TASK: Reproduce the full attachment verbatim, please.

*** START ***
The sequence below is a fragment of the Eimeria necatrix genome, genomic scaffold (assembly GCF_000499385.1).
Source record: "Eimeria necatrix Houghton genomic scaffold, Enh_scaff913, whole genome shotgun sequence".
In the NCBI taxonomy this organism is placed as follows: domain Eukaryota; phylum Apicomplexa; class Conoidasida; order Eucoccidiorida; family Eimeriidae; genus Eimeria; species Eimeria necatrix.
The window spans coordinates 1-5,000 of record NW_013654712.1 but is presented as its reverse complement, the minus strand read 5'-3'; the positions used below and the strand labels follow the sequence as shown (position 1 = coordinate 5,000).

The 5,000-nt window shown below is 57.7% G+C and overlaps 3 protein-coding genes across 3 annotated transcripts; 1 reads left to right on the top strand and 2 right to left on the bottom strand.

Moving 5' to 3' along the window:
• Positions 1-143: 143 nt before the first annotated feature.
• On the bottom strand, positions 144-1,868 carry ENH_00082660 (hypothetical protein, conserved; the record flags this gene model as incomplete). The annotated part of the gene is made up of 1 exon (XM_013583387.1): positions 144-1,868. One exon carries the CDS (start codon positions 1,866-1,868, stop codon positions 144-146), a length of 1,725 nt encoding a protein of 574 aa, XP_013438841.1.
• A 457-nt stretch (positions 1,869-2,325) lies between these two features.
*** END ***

The sequence below is a fragment of the Eimeria necatrix genome, genomic scaffold (assembly GCF_000499385.1).
Source record: "Eimeria necatrix Houghton genomic scaffold, Enh_scaff913, whole genome shotgun sequence".
In the NCBI taxonomy this organism is placed as follows: domain Eukaryota; phylum Apicomplexa; class Conoidasida; order Eucoccidiorida; family Eimeriidae; genus Eimeria; species Eimeria necatrix.
The window spans coordinates 1-5,000 of record NW_013654712.1 but is presented as its reverse complement, the minus strand read 5'-3'; the positions used below and the strand labels follow the sequence as shown (position 1 = coordinate 5,000).

The 5,000-nt window shown below is 57.7% G+C and overlaps 3 protein-coding genes across 3 annotated transcripts; 1 reads left to right on the top strand and 2 right to left on the bottom strand.

Moving 5' to 3' along the window:
• Positions 1-143: 143 nt before the first annotated feature.
• On the bottom strand, positions 144-1,868 carry ENH_00082660 (hypothetical protein, conserved; the record flags this gene model as incomplete). The annotated part of the gene is made up of 1 exon (XM_013583387.1): positions 144-1,868. One exon carries the CDS (start codon positions 1,866-1,868, stop codon positions 144-146), a length of 1,725 nt encoding a protein of 574 aa, XP_013438841.1.
• A 457-nt stretch (positions 1,869-2,325) lies between these two features.